This is the ARCHIVED WEBSITE for the 2010 Africa in Motion Film Festival.               For up-to-date information visit:
Posted 19th September 2009

A Dialogue between Jonathan and Ezra

What is A Truth in Black & White and why have you started this collaboration?

Jonathan: A Truth in Black & White arose out of a feeling within myself, an urge to make art that transcended what I had been doing previously. I wanted to make powerful work that had a core of something immovable. I’ve had a strong pull towards making this kind of work for as long as I can remember and in a sense this urge surfaced during a powerful conversation with Ezra about a year ago. We were speaking about the miracle of having a son (both of us had just had our first child) and we found ourselves talking about this urge, this need to make work that connects directly with people and speaks to their heart. We spoke as we always do, with real honesty, love and respect and found at the end of the conversation that we had agreed to have an exhibition together in Edinburgh. Like all of these things you only get a sense of what you are doing once you are a little way down the road so now, looking back having had two very successful exhibitions together, I would say that the core of what we are doing is concerned with Truth. By this I mean speaking the truth with as much heart as we can in our work, in the workshops that we offer for free to kids around the world, in the interviews we do, in the documentary that we are making and trying to make a strong sound that unifies rather than divides. Wouldn’t you say so Ezra?

Ezra: Well I would also begin by saying that the root of this is our love for each other, where we come from and the experiences that have shaped us. We appreciate our families and the strength they gave us to be proud and firm about who we are. Then having the courage to be that person was a strong part of our collaboration. I feel so many times in my conversations with Jonathan how he reinforces what is so true about us; it is almost as necessary as air. My Grandfather used to say this a lot: ’No man is an island’. Always in the context of some discussion involving the future of the community or on the issue of self-determination in terms of overthrowing apartheid, as he was convinced that the future of South Africa was not of one people dominating another state, but one which celebrated all the diverse communities and cultures that had converged on the land. I now have grown to understand what my grandfather meant and a Truth in Black and White is really a collaboration that speaks of the fact that none of us live just to ourselves, that it is in unity, working together, supporting one another, coming together, that the true magic of life and its many inspirations become unravelled.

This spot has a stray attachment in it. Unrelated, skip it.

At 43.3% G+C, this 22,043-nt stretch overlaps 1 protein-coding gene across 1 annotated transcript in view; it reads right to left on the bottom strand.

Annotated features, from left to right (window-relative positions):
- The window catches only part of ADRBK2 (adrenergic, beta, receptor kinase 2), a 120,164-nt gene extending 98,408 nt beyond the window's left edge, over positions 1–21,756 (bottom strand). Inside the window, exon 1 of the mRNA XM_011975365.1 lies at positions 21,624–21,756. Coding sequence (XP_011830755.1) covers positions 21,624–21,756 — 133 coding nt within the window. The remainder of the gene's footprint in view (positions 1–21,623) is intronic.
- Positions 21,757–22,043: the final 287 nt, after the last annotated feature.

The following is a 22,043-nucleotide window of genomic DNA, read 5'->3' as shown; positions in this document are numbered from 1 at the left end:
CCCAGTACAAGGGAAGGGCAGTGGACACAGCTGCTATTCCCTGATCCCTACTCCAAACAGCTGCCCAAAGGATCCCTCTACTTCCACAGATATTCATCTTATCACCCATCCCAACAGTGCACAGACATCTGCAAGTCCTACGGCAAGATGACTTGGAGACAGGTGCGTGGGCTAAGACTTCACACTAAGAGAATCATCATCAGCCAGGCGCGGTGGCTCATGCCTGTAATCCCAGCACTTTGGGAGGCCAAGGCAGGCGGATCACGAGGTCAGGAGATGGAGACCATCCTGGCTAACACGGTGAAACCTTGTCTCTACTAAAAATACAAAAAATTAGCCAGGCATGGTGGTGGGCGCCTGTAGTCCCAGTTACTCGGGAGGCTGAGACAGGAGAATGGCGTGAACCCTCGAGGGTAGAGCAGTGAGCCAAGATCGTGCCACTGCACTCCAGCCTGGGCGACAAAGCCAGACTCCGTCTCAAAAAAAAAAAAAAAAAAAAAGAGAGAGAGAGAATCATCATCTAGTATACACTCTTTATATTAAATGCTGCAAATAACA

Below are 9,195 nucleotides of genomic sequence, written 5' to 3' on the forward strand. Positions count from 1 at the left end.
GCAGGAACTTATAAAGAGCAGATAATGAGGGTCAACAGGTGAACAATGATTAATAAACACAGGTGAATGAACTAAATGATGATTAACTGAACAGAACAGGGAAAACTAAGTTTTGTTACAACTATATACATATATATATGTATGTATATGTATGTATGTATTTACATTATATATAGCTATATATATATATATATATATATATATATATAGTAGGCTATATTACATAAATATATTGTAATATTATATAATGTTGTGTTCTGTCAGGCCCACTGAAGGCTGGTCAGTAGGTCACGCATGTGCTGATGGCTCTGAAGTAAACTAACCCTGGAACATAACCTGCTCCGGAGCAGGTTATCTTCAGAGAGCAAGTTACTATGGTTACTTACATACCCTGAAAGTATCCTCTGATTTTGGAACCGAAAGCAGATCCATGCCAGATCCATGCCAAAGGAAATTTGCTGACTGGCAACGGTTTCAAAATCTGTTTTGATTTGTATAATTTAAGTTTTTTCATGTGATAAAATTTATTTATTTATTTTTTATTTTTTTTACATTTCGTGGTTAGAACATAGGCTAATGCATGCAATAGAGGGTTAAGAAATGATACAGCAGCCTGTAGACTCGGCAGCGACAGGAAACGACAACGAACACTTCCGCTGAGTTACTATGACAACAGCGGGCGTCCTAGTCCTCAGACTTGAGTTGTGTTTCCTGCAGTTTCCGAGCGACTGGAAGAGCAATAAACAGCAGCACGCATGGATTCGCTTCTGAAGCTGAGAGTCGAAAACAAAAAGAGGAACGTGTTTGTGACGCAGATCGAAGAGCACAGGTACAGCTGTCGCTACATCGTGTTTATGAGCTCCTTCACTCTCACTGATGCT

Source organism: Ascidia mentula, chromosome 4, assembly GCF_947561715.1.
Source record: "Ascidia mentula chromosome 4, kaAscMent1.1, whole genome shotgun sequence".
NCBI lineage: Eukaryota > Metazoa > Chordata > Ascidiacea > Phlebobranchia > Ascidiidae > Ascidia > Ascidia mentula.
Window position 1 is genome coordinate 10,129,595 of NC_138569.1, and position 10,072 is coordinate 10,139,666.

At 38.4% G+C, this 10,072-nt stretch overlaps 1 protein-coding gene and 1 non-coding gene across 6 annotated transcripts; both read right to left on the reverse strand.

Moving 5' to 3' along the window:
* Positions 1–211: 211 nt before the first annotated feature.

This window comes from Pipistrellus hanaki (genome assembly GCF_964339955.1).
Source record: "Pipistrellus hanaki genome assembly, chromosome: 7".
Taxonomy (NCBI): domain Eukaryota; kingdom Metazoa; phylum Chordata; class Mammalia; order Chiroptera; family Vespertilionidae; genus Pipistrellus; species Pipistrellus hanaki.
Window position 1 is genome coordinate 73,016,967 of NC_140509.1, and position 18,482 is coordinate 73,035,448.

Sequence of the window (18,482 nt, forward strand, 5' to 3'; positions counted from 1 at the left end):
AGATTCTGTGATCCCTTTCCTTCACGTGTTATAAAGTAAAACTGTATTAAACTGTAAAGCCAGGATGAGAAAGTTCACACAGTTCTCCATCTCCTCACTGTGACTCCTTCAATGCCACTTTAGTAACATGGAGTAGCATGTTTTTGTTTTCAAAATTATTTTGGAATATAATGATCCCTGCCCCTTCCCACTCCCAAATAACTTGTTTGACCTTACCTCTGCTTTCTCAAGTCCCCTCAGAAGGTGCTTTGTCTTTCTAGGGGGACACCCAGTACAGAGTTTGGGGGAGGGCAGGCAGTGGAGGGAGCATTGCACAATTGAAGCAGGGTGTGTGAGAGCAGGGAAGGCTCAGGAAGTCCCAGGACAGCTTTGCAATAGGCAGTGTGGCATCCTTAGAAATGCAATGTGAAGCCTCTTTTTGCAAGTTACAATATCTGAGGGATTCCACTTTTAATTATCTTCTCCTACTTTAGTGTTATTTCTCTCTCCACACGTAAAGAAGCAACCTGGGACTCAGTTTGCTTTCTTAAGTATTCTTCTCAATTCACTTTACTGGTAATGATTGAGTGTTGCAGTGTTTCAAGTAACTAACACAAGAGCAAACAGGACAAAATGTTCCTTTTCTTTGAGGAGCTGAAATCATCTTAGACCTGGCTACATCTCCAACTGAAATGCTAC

Jonathan: Yes, absolutely. Working on a project like this with such a great friend, a brother, is truly inspiring. It brings out the desire to be the best, to transcend the habitual and make work that is inspirational and true. Although in one sense we came from really different backgrounds there is also a strong parallel in many aspects of our upbringing. What Ezra says about family being strong is true, and now that we are both fathers it only heightens the feeling of continuum, of carrying a message through generations. Being African has a strong resonance for us too I’d say, it is at the heart of much of what we do. This isn’t really meant in the nationalistic sense but far more about heart. This essence of Africa is something that we carry with us proudly as we tour the exhibition worldwide so being involved with the Africa in Motion film festival is very exciting for us. Unlocking the stories of this great continent is certainly something that we’re proud to be a part of.

Ezra: Absolutely, and the theme of this years AiM is so appropriate for what we are about. Reconciliation is at the core of any creative development. Having an open heart, being able to forgive and develop as a people is powerfully facilitated by true and unflinchingly honest artwork, be it film, visual art or literature. Telling these stories give us the chance of catharsis and ultimately of coming together. So yes, reconciliation is very, very important.

Back to Films and Events

Contact us

By email

By phone +44 (0)7807 485 058

Subscribe to our mailing list and receive updates on AiM and other African film events.

Follow us